The trial of a whistleblower lawsuit against AseraCare, one of the largest for-profit hospice providers in the U.S., started in Birmingham, Ala. Monday, with plaintiffs’ lawyers expected to give opening arguments in the case that accuses the company of fraudulently billing U.S. taxpayers nearly $70 million for the care of patients who weren’t really dying.
As egregious as those allegations sound, federal prosecutors say the larger issue is that AseraCare “caused hundreds of non-terminally ill patients to prematurely give up seeking a cure so it could bill Medicare for hospice,” AL.com reported.
AseraCare operates about 60 hospice facilities in Alabama and 18 other states. It admits about 10,000 new patients every year. Most AseraCre patients are enrolled in Medicare and are not privately ensured.
According to AL.com, the False Claims Act case is structured in two phases, with the first phase focusing on whether 123 claims AseraCare submitted to Medicare for reimbursement were valid.
Court records show that a random sample of 233 patient cases was pulled from a larger group of 2,181 AseraCare hospice patients. In each of these cases, AseraCare billed Medicare for continuous hospice care for at least a year between January 2007 and February 2011. Of the 233 random cases analyzed, more than half of them were ineligible for hospice services, the Justice Department asserts.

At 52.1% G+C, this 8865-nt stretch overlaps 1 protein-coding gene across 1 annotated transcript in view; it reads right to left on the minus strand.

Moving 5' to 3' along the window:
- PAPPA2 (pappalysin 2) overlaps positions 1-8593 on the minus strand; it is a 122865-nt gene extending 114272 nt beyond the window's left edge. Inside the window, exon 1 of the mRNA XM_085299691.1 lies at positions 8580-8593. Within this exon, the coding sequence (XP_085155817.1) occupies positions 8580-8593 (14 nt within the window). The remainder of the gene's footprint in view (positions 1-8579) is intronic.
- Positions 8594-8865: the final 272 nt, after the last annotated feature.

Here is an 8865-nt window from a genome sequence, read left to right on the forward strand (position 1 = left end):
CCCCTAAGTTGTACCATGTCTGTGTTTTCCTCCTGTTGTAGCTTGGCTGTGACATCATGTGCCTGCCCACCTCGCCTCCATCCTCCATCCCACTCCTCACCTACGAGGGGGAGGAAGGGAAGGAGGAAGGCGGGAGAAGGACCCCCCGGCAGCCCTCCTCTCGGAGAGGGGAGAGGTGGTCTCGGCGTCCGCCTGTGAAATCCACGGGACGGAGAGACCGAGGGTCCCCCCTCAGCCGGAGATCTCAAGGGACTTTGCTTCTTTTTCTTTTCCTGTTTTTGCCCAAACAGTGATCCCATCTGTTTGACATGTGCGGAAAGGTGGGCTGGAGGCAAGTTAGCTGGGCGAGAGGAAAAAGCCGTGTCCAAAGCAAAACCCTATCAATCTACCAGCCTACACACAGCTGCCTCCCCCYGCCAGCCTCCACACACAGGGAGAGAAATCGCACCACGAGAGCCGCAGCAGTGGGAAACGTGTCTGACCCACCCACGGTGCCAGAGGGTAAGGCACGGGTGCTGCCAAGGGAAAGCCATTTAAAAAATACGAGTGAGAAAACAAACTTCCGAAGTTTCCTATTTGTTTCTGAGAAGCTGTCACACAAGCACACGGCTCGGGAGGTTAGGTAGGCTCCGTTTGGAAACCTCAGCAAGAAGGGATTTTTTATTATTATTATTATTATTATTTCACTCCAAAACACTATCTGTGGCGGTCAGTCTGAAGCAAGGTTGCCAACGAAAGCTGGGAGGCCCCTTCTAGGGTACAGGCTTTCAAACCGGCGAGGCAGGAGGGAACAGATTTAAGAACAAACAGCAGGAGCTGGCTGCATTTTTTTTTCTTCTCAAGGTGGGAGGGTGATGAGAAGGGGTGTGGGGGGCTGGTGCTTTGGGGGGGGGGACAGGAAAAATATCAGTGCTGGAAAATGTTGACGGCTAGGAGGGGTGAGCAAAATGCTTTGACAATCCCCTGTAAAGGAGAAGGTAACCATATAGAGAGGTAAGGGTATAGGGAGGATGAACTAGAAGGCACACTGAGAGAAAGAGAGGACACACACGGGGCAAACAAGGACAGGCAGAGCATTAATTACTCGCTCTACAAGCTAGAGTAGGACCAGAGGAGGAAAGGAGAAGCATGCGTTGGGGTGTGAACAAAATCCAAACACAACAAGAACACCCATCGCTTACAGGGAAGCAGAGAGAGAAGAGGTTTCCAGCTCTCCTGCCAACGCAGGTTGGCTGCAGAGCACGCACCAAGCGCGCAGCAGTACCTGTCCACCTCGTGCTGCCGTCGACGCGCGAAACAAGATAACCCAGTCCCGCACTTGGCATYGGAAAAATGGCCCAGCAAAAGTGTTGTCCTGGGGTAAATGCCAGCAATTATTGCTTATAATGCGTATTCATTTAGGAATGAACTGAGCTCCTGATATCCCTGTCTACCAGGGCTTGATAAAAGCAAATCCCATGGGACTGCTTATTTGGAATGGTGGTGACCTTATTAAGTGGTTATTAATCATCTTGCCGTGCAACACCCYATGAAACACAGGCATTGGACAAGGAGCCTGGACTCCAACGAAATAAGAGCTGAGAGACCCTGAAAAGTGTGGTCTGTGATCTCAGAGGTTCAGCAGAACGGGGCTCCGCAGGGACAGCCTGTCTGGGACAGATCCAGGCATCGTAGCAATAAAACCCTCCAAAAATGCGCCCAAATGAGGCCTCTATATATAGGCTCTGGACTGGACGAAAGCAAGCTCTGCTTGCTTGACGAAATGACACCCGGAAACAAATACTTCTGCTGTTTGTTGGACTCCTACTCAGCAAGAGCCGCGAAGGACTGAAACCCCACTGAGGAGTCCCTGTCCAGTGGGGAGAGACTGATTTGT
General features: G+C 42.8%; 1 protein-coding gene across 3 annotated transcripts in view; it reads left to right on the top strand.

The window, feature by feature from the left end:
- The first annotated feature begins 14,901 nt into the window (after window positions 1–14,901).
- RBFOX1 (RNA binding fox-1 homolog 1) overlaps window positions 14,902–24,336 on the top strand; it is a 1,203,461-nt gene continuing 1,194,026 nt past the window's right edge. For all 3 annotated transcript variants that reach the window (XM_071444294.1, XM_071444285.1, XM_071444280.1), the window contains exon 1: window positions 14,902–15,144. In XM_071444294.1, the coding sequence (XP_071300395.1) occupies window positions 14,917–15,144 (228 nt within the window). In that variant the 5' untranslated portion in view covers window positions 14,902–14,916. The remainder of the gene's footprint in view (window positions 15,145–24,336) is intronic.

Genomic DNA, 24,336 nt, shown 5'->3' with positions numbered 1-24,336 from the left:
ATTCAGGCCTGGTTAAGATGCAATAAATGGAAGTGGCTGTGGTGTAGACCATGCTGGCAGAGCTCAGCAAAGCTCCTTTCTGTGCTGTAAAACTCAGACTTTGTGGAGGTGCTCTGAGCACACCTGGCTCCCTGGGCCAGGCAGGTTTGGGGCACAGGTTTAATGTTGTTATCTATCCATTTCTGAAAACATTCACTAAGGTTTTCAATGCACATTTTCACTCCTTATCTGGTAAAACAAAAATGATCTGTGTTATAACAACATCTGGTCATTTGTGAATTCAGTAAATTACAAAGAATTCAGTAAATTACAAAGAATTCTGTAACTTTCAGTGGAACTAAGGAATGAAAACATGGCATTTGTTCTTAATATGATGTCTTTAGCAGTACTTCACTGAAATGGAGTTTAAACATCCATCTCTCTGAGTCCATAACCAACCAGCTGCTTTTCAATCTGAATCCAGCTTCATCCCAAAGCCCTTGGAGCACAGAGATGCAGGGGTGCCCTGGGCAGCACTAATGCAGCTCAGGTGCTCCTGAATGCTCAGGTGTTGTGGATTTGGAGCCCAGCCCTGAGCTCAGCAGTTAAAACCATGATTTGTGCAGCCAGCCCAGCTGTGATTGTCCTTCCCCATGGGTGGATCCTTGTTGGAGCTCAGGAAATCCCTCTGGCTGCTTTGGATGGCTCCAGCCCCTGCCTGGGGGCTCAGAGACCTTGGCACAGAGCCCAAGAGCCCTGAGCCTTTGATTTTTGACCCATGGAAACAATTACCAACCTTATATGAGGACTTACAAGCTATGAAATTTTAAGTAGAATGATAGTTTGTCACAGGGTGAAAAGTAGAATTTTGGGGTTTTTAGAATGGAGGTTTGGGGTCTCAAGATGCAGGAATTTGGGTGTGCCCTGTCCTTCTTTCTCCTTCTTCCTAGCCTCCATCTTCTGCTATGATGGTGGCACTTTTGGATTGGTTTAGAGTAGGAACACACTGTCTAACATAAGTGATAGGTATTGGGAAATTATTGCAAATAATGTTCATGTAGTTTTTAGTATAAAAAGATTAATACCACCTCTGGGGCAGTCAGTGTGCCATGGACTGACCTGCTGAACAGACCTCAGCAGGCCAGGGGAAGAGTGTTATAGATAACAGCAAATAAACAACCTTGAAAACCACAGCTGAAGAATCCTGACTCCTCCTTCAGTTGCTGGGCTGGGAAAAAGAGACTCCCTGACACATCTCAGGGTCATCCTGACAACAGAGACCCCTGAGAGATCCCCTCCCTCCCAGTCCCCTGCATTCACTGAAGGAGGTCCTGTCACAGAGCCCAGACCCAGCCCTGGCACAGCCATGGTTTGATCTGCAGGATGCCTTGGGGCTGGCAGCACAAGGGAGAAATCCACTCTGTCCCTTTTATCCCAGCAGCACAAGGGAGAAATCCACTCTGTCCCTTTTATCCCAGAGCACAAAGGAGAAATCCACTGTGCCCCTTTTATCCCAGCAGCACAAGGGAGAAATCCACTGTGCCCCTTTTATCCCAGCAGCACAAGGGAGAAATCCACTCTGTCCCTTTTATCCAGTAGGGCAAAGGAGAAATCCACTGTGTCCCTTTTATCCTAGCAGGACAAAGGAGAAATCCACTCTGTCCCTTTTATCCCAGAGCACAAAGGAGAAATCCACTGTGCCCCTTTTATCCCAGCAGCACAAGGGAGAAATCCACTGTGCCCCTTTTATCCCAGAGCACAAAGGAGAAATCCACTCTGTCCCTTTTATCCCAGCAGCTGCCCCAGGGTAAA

“A patient can only be considered for the Medicare hospice benefits if they are diagnosed as terminally ill with a life expectancy of six months or less,” AL.com reported. “The patients, or their families, also must agree to give up seeking a cure to be eligible for the comfort care hospice provides.”
In the second trial phase, additional allegations will be argued, including claims that AseraCare pressured employees and persuaded doctors to enroll new patients even when those patients were not in need of hospice services.
AseraCare claims its patient admissions were based on valid doctor-issued prognoses, but the Justice Department says it has evidence that the company “marginalized doctors, systematically pressured its own clinical staff to admit and keep ineligible patients, submitted false hospice claims for patients who were not terminally ill, and was put on notice from internal and external audits and employee complaints that this was occurring.”
These fraudulent practices, the Justice Department claims, “caused non-terminally ill patients to prematurely give up curative or rehabilitative care so that the company could bill Medicare for hospice payments.”
The whistleblower complaint alleges AseraCare received $67.5 million in fraudulent Medicare reimbursements. If the case isn’t settled first, the company could ultimately face total fines and penalties of more than $200 million, which would make it the largest False Act Claims case involving a hospice provider in U.S. history.